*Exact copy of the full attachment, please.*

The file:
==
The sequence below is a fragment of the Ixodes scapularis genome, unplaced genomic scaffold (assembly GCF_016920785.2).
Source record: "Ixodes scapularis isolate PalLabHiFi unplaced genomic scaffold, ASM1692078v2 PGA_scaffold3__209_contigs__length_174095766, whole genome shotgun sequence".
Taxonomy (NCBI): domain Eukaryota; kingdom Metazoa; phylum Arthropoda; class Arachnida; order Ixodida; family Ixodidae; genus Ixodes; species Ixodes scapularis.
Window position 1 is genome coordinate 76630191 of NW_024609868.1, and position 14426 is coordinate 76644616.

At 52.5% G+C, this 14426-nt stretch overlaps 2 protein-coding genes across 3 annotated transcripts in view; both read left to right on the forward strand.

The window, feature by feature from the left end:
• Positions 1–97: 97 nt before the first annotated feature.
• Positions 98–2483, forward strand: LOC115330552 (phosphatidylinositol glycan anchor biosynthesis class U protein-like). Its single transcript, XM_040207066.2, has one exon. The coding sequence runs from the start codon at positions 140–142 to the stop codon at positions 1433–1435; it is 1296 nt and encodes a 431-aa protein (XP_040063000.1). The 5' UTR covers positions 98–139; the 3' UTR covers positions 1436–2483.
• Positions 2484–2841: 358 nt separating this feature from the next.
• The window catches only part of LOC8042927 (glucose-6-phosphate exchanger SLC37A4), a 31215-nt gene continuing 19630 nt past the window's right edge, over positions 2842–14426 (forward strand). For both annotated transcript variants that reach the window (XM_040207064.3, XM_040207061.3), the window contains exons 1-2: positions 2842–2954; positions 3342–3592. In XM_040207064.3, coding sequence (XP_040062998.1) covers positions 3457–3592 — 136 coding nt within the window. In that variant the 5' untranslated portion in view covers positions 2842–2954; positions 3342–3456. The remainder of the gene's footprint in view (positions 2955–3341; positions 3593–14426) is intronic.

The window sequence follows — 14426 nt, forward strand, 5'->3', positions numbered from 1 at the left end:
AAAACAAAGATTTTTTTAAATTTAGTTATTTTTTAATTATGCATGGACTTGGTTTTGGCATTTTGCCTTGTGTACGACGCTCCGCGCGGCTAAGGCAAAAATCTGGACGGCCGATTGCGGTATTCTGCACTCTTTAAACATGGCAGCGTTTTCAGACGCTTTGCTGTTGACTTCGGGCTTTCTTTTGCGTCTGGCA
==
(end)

The sequence below is a fragment of the Ixodes scapularis genome, unplaced genomic scaffold (assembly GCF_016920785.2).
Source record: "Ixodes scapularis isolate PalLabHiFi unplaced genomic scaffold, ASM1692078v2 PGA_scaffold3__209_contigs__length_174095766, whole genome shotgun sequence".
Taxonomy (NCBI): domain Eukaryota; kingdom Metazoa; phylum Arthropoda; class Arachnida; order Ixodida; family Ixodidae; genus Ixodes; species Ixodes scapularis.
Window position 1 is genome coordinate 76630191 of NW_024609868.1, and position 14426 is coordinate 76644616.

At 52.5% G+C, this 14426-nt stretch overlaps 2 protein-coding genes across 3 annotated transcripts in view; both read left to right on the forward strand.

The window, feature by feature from the left end:
• Positions 1–97: 97 nt before the first annotated feature.
• Positions 98–2483, forward strand: LOC115330552 (phosphatidylinositol glycan anchor biosynthesis class U protein-like). Its single transcript, XM_040207066.2, has one exon. The coding sequence runs from the start codon at positions 140–142 to the stop codon at positions 1433–1435; it is 1296 nt and encodes a 431-aa protein (XP_040063000.1). The 5' UTR covers positions 98–139; the 3' UTR covers positions 1436–2483.
• Positions 2484–2841: 358 nt separating this feature from the next.
• The window catches only part of LOC8042927 (glucose-6-phosphate exchanger SLC37A4), a 31215-nt gene continuing 19630 nt past the window's right edge, over positions 2842–14426 (forward strand). For both annotated transcript variants that reach the window (XM_040207064.3, XM_040207061.3), the window contains exons 1-2: positions 2842–2954; positions 3342–3592. In XM_040207064.3, coding sequence (XP_040062998.1) covers positions 3457–3592 — 136 coding nt within the window. In that variant the 5' untranslated portion in view covers positions 2842–2954; positions 3342–3456. The remainder of the gene's footprint in view (positions 2955–3341; positions 3593–14426) is intronic.

The window sequence follows — 14426 nt, forward strand, 5'->3', positions numbered from 1 at the left end:
AAAACAAAGATTTTTTTAAATTTAGTTATTTTTTAATTATGCATGGACTTGGTTTTGGCATTTTGCCTTGTGTACGACGCTCCGCGCGGCTAAGGCAAAAATCTGGACGGCCGATTGCGGTATTCTGCACTCTTTAAACATGGCAGCGTTTTCAGACGCTTTGCTGTTGACTTCGGGCTTTCTTTTGCGTCTGGCA